Grave of former fisherman and artist restored in fitting tribute
PUBLISHED: 15:59 24 August 2020 | UPDATED: 19:12 24 August 2020
The grave of a fisherman who transformed into an artist has been restored.
Born in Sheringham in 1881, John Craske was originally a fisherman and spent most of his adult life in and near to Dereham, where his family moved to open fish and chip shops.
Mr Craske became known in later life for his art after taking up painting when he suffered ill health and then subsequently moved on to embroidery.
Now, the artist’s great nephew Trevor Craske and his wife, Liz have restored his grave.
A spokesperson from Dereham Heritage Trust said: “Trevor and his wife Liz were dismayed when they saw the state of John and Laura Craske’s grave and resolved to restore it.
“They decided to restore the grave with the image of a whale to commemorate their lives.”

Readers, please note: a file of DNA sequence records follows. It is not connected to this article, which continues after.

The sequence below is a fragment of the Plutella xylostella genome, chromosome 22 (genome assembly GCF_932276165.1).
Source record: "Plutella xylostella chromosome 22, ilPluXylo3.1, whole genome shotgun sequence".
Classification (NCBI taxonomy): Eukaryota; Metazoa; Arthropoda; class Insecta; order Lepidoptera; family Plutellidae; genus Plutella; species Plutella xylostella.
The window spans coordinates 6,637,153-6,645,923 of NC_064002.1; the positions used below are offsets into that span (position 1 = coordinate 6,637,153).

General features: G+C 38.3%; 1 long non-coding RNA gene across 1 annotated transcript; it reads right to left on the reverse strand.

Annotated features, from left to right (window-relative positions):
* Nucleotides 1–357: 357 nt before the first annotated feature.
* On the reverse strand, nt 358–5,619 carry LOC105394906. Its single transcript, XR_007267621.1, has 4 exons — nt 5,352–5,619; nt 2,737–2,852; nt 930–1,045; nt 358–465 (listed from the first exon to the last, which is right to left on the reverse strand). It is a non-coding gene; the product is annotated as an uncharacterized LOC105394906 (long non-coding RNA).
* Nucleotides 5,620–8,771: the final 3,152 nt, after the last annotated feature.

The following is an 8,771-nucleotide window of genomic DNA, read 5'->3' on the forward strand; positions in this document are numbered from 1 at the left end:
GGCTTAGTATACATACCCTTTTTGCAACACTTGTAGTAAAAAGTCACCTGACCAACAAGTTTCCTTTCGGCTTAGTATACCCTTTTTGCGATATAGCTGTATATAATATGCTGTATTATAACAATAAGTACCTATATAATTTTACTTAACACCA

Mr Craske was the third child of eight born to Edward and Hannah Craske, and worked for the family selling fish around nearby villages including Swanton Morley and North Elmham, often working very long hours.
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When he was 36 he was conscripted into the army but he soon contracted influenza and was looked after in an army hospital.
Mr Craske never completely recovered from the illness and was affected for the rest of his life, sometimes being bed-ridden for months.
“A doctor prescribed sea air and said that, to occupy himself, John could take up embroidery”, said Dereham Heritage Trust. “Thus began the astonishing career as an artist of this former fisherman.
“Most of Mr Craske’s pictures were of boats, fish or the sea and it is said that he missed the sea.
“Some of his work was bought by an American art collector, Sylvia Townsend, and this was later donated to the Arts Centre at the Maltings in Aldeburgh.
“Dereham Heritage Trust own a small number of works and there is a much bigger collection of his best known embroideries at the Sheringham Museum.”
Mr Craske and his wife also had a spell living in Hemsby, and Mr Craske died in 1943 in hospital in Norwich.
For more information on John Craske or to view his work visit the Dereham Heritage Trust website.
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